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Meaning of Market

Meaning of Market? We have deliberately refrained from defining the term “market.” It should be apparent that it too is an elusive concept. The economist uses the word “market” to describe the process of exchange. It is, however, a process that always involves the following elements:

“a good or service (or some group of goods or services), buyers, sellers, area (place), and time”


we can express the meaning of market from the above definition and we can go without difficulty. As we know that But the definitions of competitive and noncompetitive conditions given before require that we draw up specifications for each of the elements in the market process for each market that we wish to examine. For example, monopoly was said to be a situation in which only one supplier operates in the market. Here is a town in which there is only one supplier of new lumber and lumber products. Is this supplier a monopolist? The answer depends on how the market is defined. Market as area. If the commodity exchange is limited to new lumber and lumber products and if the area is permitted to embrace only the town itself, this supplier could be described as a monopolist. However, if the area specification were changed to recognize the fact that suppliers in neighboring communities can also sell in this town, this one dealer could not be described as a monopolist. In the buying and selling of some good or service where transportation costs are relatively low (as in the buying and selling of insurance), the market area may actually embrace a whole country or even a large part of the world. Even in the marketing of bulky commodities like steel and steel products, suppliers from all over the world may be in active competition with one another. This illustrates the importance (and difficulty) of drawing up area specifications for each market under study.

Market as commodity. Again, if the commodity specifications for the market under discussion were changed to read, “building supplies,” the new lumber dealer could be seen to face competition from the sellers of other products that are directly competitive with new lumber in many uses—the suppliers of used lumber, brick, concrete and concrete blocks, for example. Aluminum competes with plywood’s, veneer woods, and light steels; California oranges compete with Florida grapefruit; milk is in competition with a dozen other beverages; trucks vie with railroads, ships, and airplanes; new cars are in competition with second-hand cars. This competition of substitutes reduces the significance of the much publicized findings regarding the high degree of concentration in various industries. This kind of competition effectively limits the ability of many so called “noncompetitive” firms to exploit the consumer.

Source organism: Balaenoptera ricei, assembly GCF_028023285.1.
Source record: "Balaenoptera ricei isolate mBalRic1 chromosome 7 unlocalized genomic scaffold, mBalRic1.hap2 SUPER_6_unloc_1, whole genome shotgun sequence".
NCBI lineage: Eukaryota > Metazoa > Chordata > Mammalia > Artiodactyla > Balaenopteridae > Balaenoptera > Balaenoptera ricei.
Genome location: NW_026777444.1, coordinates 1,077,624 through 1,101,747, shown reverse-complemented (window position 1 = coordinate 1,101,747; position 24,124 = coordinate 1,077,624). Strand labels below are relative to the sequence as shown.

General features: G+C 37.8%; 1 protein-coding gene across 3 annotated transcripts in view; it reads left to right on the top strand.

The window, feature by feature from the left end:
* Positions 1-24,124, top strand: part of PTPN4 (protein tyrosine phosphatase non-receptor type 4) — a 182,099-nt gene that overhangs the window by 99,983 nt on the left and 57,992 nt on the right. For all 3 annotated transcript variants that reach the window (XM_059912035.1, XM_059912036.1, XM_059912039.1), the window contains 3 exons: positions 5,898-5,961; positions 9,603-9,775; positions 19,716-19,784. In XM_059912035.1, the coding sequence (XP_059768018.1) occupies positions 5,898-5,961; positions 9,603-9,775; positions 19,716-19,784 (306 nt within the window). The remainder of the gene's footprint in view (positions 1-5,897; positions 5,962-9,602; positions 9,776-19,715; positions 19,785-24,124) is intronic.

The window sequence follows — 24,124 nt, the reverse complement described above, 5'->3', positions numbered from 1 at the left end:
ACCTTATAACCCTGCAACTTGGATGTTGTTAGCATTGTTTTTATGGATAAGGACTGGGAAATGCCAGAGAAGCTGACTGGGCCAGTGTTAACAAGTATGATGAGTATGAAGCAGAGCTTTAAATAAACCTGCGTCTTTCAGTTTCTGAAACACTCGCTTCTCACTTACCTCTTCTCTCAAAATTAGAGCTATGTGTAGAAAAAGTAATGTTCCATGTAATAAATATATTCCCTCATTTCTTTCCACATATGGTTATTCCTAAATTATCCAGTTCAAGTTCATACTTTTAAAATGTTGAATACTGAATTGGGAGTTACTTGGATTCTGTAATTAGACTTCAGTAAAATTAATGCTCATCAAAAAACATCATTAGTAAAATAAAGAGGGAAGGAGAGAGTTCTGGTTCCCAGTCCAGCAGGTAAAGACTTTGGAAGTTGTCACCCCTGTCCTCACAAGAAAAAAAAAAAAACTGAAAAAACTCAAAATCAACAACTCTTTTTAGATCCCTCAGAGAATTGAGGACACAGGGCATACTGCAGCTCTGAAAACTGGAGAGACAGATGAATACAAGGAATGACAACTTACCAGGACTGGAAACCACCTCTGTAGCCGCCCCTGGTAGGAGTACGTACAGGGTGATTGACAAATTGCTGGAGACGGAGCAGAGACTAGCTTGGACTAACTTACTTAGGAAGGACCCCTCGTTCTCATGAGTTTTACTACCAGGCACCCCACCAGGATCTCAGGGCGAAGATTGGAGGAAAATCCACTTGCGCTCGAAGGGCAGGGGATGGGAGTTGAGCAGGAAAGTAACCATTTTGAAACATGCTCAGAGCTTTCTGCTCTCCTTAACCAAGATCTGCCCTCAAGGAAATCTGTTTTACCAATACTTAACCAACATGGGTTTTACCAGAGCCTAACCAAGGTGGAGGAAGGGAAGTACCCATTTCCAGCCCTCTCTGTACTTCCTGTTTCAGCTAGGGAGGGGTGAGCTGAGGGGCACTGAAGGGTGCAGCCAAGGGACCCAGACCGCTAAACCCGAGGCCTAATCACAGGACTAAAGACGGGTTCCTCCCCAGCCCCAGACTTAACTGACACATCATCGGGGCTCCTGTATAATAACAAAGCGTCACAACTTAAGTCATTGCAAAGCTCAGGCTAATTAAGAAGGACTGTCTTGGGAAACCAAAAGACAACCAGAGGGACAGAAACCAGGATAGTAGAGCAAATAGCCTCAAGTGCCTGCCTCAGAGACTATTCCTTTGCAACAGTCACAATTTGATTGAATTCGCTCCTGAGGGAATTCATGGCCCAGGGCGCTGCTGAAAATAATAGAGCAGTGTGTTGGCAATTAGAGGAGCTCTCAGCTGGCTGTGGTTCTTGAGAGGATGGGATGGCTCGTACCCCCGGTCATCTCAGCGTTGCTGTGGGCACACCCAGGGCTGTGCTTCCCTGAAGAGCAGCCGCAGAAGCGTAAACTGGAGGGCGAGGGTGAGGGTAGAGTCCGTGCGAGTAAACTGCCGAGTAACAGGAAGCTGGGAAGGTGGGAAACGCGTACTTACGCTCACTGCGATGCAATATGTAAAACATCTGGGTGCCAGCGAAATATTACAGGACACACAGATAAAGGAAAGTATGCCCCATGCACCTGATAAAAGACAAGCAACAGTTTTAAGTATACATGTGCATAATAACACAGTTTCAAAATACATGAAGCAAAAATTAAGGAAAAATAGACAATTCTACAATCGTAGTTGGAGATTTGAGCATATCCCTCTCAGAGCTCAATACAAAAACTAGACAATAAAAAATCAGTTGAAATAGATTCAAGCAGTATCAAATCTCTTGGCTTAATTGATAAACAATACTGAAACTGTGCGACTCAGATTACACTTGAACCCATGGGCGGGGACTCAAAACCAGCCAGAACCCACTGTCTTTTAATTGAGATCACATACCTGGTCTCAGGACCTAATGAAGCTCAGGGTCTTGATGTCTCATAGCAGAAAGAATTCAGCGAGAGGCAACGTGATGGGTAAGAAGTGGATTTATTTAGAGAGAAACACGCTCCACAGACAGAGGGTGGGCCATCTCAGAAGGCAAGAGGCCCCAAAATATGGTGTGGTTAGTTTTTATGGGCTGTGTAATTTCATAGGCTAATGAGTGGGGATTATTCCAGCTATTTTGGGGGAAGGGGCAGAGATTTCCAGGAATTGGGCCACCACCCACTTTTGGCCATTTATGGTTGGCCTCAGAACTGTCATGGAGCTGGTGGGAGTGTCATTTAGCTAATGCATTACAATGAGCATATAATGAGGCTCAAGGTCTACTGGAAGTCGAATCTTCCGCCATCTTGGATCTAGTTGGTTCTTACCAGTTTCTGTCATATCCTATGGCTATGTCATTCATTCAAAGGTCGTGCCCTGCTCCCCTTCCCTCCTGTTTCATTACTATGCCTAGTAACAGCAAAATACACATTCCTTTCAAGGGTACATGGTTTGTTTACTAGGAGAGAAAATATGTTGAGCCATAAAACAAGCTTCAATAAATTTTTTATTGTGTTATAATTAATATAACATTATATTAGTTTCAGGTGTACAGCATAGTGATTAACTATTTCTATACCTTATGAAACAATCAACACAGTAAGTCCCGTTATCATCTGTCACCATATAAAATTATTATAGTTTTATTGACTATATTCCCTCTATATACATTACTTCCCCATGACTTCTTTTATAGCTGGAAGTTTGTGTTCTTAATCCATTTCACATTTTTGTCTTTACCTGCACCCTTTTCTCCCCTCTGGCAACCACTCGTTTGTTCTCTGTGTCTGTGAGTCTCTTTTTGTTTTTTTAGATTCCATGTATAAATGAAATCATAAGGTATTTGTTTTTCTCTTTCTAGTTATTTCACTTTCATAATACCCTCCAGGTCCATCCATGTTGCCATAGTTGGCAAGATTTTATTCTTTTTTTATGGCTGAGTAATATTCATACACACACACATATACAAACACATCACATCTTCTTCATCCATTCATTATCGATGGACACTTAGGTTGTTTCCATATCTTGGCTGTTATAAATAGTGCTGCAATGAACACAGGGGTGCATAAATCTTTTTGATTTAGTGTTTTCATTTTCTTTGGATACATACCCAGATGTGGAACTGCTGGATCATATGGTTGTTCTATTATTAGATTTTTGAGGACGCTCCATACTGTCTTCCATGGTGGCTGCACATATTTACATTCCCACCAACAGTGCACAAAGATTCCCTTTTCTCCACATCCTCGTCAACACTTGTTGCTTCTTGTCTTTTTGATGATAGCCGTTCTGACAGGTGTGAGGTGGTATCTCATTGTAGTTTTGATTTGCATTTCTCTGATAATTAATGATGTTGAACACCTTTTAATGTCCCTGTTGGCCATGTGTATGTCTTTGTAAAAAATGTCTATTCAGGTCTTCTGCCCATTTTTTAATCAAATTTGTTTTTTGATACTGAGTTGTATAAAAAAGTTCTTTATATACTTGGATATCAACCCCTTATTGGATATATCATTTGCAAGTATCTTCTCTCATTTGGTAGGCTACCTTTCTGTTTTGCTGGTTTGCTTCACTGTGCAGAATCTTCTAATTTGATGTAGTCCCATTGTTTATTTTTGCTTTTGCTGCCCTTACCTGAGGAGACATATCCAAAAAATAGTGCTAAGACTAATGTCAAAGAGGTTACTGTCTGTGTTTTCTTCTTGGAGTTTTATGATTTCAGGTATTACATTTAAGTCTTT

Market as time. Finally any realistic description of market behavior in the United States today requires recognition of the role that time plays in managerial decisions. A firm may have a complete monopoly in a market (in the area or the commodity sense) and yet refuse to exploit its advantage because of its knowledge that entry into the market is very easy and that the charging of a high price will soon bring this about. It defends its monopoly position by acting as though it were operating in a purely competitive market. Or it has a legalized monopoly—through a patent, for example, but hesitates to charge all that the traffic will bear because of its knowledge that this will encourage research by other firms directed at discovering new and superior processes not covered by its patents. With a large investment in specialized plant and equipment and with perhaps a still larger investment in the research on which its patent rights are based, it is convinced that the only way to protect this investment is to keep the price of its product as low as possible. This type of behavior is all the more likely if the market demand for the product is highly elastic. The term potential competition is used to describe such situations as these.

We shall have occasion to return to this discussion later. At this time it is important only to warn the reader that the phrase, “the market for a good,” requires specific definition whenever it is to be used in analyzing actual behavior or as a guide to public policy.